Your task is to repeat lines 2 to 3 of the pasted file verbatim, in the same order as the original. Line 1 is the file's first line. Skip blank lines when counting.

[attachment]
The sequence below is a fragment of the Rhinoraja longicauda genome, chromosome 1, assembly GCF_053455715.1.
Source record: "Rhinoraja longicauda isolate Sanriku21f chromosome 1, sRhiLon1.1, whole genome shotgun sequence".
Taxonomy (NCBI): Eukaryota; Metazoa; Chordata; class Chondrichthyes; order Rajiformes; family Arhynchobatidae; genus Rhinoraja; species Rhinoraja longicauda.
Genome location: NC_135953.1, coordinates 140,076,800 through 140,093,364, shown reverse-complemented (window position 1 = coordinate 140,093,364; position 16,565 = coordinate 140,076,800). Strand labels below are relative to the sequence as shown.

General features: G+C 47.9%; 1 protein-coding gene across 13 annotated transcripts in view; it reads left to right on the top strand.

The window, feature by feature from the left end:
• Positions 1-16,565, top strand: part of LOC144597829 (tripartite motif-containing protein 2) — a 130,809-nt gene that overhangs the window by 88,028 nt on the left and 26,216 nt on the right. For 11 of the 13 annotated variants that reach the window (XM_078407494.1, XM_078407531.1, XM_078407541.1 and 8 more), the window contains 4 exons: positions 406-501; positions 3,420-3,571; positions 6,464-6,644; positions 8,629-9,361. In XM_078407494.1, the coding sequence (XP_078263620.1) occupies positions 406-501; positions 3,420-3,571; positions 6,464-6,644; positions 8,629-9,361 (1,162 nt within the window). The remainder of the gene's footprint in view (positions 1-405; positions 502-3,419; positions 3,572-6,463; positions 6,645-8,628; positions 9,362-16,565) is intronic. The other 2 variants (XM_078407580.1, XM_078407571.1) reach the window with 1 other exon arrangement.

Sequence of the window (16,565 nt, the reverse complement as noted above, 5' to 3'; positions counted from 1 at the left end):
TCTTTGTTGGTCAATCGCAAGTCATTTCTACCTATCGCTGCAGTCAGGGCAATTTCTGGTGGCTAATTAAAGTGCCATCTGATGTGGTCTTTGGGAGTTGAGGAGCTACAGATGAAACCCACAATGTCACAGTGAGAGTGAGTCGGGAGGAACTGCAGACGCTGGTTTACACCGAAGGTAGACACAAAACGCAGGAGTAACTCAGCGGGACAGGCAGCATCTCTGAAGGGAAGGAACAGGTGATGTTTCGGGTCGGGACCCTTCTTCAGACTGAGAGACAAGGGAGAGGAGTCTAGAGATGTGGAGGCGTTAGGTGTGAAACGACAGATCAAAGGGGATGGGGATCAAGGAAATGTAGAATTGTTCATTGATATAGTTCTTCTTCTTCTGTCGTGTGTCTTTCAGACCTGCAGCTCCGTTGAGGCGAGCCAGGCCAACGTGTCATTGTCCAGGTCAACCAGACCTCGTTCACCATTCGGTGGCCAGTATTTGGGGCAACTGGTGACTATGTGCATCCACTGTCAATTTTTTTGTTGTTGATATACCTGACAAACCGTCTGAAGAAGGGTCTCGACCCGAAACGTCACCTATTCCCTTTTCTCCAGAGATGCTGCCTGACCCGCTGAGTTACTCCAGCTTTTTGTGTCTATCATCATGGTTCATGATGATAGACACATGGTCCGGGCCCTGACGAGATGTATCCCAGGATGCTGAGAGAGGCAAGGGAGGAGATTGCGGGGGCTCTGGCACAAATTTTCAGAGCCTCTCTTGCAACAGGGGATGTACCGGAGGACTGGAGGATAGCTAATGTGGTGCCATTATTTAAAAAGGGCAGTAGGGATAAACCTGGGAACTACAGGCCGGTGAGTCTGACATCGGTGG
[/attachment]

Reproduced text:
Source record: "Rhinoraja longicauda isolate Sanriku21f chromosome 1, sRhiLon1.1, whole genome shotgun sequence".
Taxonomy (NCBI): Eukaryota; Metazoa; Chordata; class Chondrichthyes; order Rajiformes; family Arhynchobatidae; genus Rhinoraja; species Rhinoraja longicauda.